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Great Events from History: the 18th Century

Great Events from History: The 18th Century begins with 105 core essays from Salem's acclaimed Chronology of European History (1997) and Great Events from History: North American Series (1997). The set adds 238 new essays. The century receives worldwide coverage with a priority for meeting the needs of history students at the high school and undergraduate levels. Events covered include the obligatory geopolitical events of the era - from the War of the Spanish Succession through the American and French Revolutions, from the collapse of the South Sea Bubble to the rise of Napoleon. Also, however, the essays address key social and cultural developments in daily life: the expansion of the Atlantic slave trade; the "Enlightenment" in Europe; the excavation of Pompeii; the beginnings of the abolitionist movement in North America; the seeds of the woman suffrage movement; and the opening of Japan to foreign commerce and publications.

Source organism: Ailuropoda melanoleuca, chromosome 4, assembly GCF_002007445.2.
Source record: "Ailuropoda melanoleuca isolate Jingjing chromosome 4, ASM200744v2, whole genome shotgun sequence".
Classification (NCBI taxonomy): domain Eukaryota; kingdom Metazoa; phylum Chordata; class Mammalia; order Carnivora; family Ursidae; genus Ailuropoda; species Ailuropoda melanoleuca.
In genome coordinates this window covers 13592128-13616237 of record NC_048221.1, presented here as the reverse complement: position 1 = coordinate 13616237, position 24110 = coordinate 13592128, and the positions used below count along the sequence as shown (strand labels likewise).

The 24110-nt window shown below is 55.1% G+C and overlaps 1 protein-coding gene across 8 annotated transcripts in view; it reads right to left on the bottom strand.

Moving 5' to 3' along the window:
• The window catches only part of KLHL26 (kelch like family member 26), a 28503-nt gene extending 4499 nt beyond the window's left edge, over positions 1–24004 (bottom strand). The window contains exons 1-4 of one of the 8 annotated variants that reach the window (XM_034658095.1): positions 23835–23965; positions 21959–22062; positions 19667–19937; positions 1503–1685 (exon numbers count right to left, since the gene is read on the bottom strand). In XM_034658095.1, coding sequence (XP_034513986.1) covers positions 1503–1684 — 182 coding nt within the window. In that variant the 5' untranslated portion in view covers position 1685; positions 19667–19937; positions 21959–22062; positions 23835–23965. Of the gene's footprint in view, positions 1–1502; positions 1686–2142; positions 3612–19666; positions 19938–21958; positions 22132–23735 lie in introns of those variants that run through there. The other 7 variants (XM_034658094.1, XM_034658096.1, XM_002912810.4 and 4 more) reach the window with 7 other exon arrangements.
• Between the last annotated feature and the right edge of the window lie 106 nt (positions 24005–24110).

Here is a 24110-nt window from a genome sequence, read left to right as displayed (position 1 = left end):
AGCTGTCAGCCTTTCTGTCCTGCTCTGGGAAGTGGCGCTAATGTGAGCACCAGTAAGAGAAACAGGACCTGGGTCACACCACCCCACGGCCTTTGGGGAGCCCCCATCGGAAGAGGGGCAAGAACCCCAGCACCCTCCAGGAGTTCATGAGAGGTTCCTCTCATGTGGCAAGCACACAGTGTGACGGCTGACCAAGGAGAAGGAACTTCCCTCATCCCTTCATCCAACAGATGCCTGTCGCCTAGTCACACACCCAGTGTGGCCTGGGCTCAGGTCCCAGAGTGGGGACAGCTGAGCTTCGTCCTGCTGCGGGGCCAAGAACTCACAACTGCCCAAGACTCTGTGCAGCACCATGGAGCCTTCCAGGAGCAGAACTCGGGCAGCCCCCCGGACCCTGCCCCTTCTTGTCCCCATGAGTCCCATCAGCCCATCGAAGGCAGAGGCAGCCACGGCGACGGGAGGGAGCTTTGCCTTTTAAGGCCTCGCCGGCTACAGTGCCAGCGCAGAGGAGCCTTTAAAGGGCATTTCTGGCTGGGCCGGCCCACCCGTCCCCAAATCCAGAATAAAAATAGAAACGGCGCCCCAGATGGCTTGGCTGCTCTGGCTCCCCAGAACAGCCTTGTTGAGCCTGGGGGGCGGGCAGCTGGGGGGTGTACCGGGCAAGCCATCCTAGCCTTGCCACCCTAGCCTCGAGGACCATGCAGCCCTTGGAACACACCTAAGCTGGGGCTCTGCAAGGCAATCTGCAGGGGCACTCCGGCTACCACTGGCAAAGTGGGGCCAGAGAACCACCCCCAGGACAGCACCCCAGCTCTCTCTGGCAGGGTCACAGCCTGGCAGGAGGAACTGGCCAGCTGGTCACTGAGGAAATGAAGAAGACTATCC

Scientific achievements boomed in this post-Newtonian age. Hence major advancements in astronomy, chemistry, geology, mathematics, physics, biology, and genetics are thoroughly covered here - as are many of their practical applications. The 18th century gave rise to a wealth of inventions that would lay the groundwork for the Industrial Revolution: from Jethro Tull's seed drill to Kay's flying shuttle, Whitney's cotton gin, and Volta's battery. The first Arab printing press emerged during the 18th century. Watt's steam engine opened the door to the cross-continental railroad transportation. The earliest piloted balloon flights carried human beings across land and sea a century before the Wright brothers' excursion at Kitty Hawk. The practice of medicine began to take modern shape, as Edward Jenner developed a reliable smallpox vaccine (replacing the risky practice of variolation) and early anesthetics made dentistry and surgery more practicable. Neoclassicism flourished in the arts, architecture, and music from Bach to Mozart; theater began to be regarded a profession worthy of permanent institutions such as Covent Garden and La Scala, both of which opened in this era.

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